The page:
Air Force to Make First of 13 HACM Hypersonic Tests This Fall

The Air Force expects to fly 13 tests of the Hypersonic Attack Cruise Missile between October 2024 and March 2027, with a production decision to follow if the project is successful, the Government Accountability Office revealed in a new report.

GAO’s annual Weapon System Assessment report, released in mid-June, says the air-breathing hypersonic missile program is slated to undergo a critical design review in 2025 and transition from a rapid prototyping/mid-tier acquisition to a major defense program in 2027. However, the CDR will reflect an initial version of the missile, which will be refined as the test program progresses, and there will in effect be a “rolling” CDR. Production could begin as early as 2027.

Raytheon is the prime contractor for HACM, and Northrop Grumman is developing its scramjet engine.

Development of HACM will cost $1.9 billion, which will cover the 13 test missiles, associated engineering and materials, and an undisclosed number of additional all-up missiles when testing has concluded, providing a “residual operational capability.”

The arrangement is similar to that for the AGM-131 Air-launched Rapid Response Weapon, made by Lockheed Martin Missile and Fire Control, which has largely concluded testing. However, the Air Force has been deliberately ambiguous about whether it has plans for further testing or production of ARRW.

Unlike ARRW, which is a boost-glide hypersonic weapon, HACM is a rocket-boosted, air-breathing system with longer range that can change course en route to target and therefore complicate defenses against it. The Air Force has long shown a preference for HACM because it’s smaller than ARRW, has a longer range, and can be carried on fighter-seized aircraft. The ARRW is limited to a large platform like the B-52 bomber, from which all its test fights were made.

Air Force budget documents for fiscal 2025 describes the two missiles as “complementary.”

HACM got its start in fiscal 2022 in a joint Air Force/Defense Advanced Research Projects Agency effort called the Hypersonic Air-breathing Weapon Concept, or HAWC, which served as a prototype for HACM. Raytheon was chosen to develop the weapon over competitors Boeing and Lockheed in 2022.  

“According to officials, the launch aircraft, booster, payload, and guidance system, along with an interstage that connects the cruiser and booster, are new to HACM and make it operationally capable,” the GAO report disclosed.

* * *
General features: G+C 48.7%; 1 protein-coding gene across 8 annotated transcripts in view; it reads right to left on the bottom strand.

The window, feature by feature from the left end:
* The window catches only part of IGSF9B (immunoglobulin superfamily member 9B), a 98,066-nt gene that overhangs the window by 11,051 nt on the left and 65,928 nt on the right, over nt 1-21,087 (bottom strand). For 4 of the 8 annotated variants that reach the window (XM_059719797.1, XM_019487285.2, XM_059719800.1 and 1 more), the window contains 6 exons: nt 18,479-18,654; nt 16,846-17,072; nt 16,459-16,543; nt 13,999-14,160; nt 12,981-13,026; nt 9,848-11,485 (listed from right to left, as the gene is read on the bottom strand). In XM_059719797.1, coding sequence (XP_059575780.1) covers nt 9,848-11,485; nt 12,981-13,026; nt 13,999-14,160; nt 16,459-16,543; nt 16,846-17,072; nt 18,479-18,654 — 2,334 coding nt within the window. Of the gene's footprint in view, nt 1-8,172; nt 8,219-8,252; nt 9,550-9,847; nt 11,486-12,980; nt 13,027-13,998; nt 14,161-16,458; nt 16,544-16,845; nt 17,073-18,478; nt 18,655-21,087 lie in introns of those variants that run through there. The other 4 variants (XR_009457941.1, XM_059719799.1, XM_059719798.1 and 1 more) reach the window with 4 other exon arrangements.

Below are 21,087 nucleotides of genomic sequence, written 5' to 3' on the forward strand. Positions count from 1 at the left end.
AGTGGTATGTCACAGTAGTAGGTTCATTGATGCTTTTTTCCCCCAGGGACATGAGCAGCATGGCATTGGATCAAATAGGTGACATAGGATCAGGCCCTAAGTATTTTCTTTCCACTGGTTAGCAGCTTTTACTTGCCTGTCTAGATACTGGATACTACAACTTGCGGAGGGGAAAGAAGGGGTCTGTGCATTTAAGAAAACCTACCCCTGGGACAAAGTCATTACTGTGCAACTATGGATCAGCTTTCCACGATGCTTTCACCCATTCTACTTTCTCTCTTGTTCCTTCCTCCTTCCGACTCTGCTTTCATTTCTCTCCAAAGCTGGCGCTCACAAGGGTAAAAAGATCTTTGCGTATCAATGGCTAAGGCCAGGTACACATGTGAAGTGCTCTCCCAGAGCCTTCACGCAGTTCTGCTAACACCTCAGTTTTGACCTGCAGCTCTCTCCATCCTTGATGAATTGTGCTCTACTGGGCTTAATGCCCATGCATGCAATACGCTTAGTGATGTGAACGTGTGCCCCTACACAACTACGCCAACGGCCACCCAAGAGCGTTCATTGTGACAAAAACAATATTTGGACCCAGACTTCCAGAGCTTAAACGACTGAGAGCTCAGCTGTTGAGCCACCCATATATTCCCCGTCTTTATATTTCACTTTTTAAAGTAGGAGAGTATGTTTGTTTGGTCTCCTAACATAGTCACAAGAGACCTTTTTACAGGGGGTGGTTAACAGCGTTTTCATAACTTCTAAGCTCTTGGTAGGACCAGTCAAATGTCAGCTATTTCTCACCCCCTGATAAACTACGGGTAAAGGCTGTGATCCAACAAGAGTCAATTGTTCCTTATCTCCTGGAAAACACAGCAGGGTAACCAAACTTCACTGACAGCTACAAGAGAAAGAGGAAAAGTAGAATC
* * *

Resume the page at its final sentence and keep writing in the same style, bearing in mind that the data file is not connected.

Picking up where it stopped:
The 2027 production date depends on “what capabilities the Air Force is willing to accept and whether production facilities are ready,” the GAO report added.

The program got underway without a formal schedule risk assessment, but one was approved in June 2023, the report said. “Our prior work has shown that this type of information is important to help decision-makers make well-informed decisions about [mid-tier acquisition] program initiation. This includes whether the program is likely to meet the statute-based objective of fielding a prototype that can be demonstrated in an operational environment and provide for a residual operational capability within 5 years of program start.”

The HACM has direction from Air Force leadership “to move as quickly as possible, and schedule risk assessments would likely note that higher level of risk,” the watchdog agency noted.

Requirements, an acquisition strategy, a formal technology risk assessment, and an independent cost estimate were all completed before the program was officially launched. The Air Force approved HACM requirements in November 2021, but the Joint Requirements Oversight Council has not yet “validated” those requirements, the GAO reported. However, this is expected to happen before HACM transitions to a major defense program.

The agency said the Air Force believes the “critical technologies underpinning HACM design were either immature or nearing maturity” at the program go-ahead, but “the program expects them to be fully mature by the end of the rapid prototyping effort.”

In addition to an iterative design approach, the HACM program is using digital design tools and “fully digital design reviews,” the GAO report states. However, the program is not creating a digital twin of the missile at this stage, although there may be one in the future.

The program office told GAO officials that digital reviews are challenging because of “the sheer number of tools, licensing restrictions, limited computing power, and the logistics of doing so in a way that is accessible to the large number of program stakeholders.”

GAO officials suggested “incorporating continuous user feedback” through the design cycles, something the program apparently isn’t planning to do.

“Program officials did state that users could provide some feedback during operational testing, but this would primarily serve to facilitate users learning the system, rather than informing the design,” the GAO report noted

Because all of the Pentagon’s hypersonic projects are vying for access to a limited number of facilities and test ranges, HACM is being integrated with the Southern Cross Integrated Flight Research Experiment, a joint U.S.-Australian effort. The GAO report said “several” HACM tests will take place in Australia, launched off Royal Australian Air Force F/A-18s. Air Force budget documents refer to SCIFIRE as a “prelude” to HACM.

The Air Force budget said fiscal 2025 activities on HACM will include continuing design and integration on the F-15E and F/A-18E/F aircraft, and “free flight testing of HACM prototypes.”

The research and development budget for HACM calls for $516.9 million in 2025; $448.6 million in 2026, $274.1 million in 2027, $200.8 million in 2028, and $202.6 million in 2029, at which point development is set to conclude.